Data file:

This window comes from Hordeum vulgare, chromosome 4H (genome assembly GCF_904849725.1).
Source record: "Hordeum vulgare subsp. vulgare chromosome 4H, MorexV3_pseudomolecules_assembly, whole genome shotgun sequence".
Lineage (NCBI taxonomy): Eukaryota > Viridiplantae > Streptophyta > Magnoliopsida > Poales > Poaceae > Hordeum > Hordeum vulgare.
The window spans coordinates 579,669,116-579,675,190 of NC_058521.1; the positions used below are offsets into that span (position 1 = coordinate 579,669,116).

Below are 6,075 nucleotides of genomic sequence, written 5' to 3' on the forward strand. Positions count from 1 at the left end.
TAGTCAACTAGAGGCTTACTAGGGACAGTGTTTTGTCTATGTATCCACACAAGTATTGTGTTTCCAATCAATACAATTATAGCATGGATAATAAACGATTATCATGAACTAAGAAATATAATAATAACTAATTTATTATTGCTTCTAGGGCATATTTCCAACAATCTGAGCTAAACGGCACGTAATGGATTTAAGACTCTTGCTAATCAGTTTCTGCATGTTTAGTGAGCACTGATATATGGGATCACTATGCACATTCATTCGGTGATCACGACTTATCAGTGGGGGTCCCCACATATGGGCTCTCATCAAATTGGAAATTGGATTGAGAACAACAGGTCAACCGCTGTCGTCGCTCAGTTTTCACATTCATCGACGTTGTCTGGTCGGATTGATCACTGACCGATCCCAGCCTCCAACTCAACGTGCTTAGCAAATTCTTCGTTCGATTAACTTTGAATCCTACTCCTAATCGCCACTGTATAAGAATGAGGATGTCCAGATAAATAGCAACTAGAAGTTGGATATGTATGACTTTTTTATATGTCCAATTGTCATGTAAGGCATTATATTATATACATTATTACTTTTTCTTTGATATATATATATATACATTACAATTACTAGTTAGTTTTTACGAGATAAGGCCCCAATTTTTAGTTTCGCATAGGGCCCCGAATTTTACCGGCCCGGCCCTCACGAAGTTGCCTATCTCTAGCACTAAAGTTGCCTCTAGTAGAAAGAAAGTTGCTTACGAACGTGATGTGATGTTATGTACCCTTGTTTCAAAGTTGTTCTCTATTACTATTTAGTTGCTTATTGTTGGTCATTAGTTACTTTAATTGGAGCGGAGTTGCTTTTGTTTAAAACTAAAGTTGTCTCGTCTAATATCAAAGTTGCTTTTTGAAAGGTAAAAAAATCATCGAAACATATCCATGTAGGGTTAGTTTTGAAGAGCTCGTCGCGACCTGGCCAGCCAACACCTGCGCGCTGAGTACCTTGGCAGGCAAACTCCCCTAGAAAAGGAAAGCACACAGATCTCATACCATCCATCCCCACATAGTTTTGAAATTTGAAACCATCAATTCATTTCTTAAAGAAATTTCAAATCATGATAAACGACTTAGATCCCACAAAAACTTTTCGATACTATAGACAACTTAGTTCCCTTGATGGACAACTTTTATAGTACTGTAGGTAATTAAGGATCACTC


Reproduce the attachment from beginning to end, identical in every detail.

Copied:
This window comes from Hordeum vulgare, chromosome 4H (genome assembly GCF_904849725.1).
Source record: "Hordeum vulgare subsp. vulgare chromosome 4H, MorexV3_pseudomolecules_assembly, whole genome shotgun sequence".
Lineage (NCBI taxonomy): Eukaryota > Viridiplantae > Streptophyta > Magnoliopsida > Poales > Poaceae > Hordeum > Hordeum vulgare.
The window spans coordinates 579,669,116-579,675,190 of NC_058521.1; the positions used below are offsets into that span (position 1 = coordinate 579,669,116).

Below are 6,075 nucleotides of genomic sequence, written 5' to 3' on the forward strand. Positions count from 1 at the left end.
TAGTCAACTAGAGGCTTACTAGGGACAGTGTTTTGTCTATGTATCCACACAAGTATTGTGTTTCCAATCAATACAATTATAGCATGGATAATAAACGATTATCATGAACTAAGAAATATAATAATAACTAATTTATTATTGCTTCTAGGGCATATTTCCAACAATCTGAGCTAAACGGCACGTAATGGATTTAAGACTCTTGCTAATCAGTTTCTGCATGTTTAGTGAGCACTGATATATGGGATCACTATGCACATTCATTCGGTGATCACGACTTATCAGTGGGGGTCCCCACATATGGGCTCTCATCAAATTGGAAATTGGATTGAGAACAACAGGTCAACCGCTGTCGTCGCTCAGTTTTCACATTCATCGACGTTGTCTGGTCGGATTGATCACTGACCGATCCCAGCCTCCAACTCAACGTGCTTAGCAAATTCTTCGTTCGATTAACTTTGAATCCTACTCCTAATCGCCACTGTATAAGAATGAGGATGTCCAGATAAATAGCAACTAGAAGTTGGATATGTATGACTTTTTTATATGTCCAATTGTCATGTAAGGCATTATATTATATACATTATTACTTTTTCTTTGATATATATATATATACATTACAATTACTAGTTAGTTTTTACGAGATAAGGCCCCAATTTTTAGTTTCGCATAGGGCCCCGAATTTTACCGGCCCGGCCCTCACGAAGTTGCCTATCTCTAGCACTAAAGTTGCCTCTAGTAGAAAGAAAGTTGCTTACGAACGTGATGTGATGTTATGTACCCTTGTTTCAAAGTTGTTCTCTATTACTATTTAGTTGCTTATTGTTGGTCATTAGTTACTTTAATTGGAGCGGAGTTGCTTTTGTTTAAAACTAAAGTTGTCTCGTCTAATATCAAAGTTGCTTTTTGAAAGGTAAAAAAATCATCGAAACATATCCATGTAGGGTTAGTTTTGAAGAGCTCGTCGCGACCTGGCCAGCCAACACCTGCGCGCTGAGTACCTTGGCAGGCAAACTCCCCTAGAAAAGGAAAGCACACAGATCTCATACCATCCATCCCCACATAGTTTTGAAATTTGAAACCATCAATTCATTTCTTAAAGAAATTTCAAATCATGATAAACGACTTAGATCCCACAAAAACTTTTCGATACTATAGACAACTTAGTTCCCTTGATGGACAACTTTTATAGTACTGTAGGTAATTAAGGATCACTC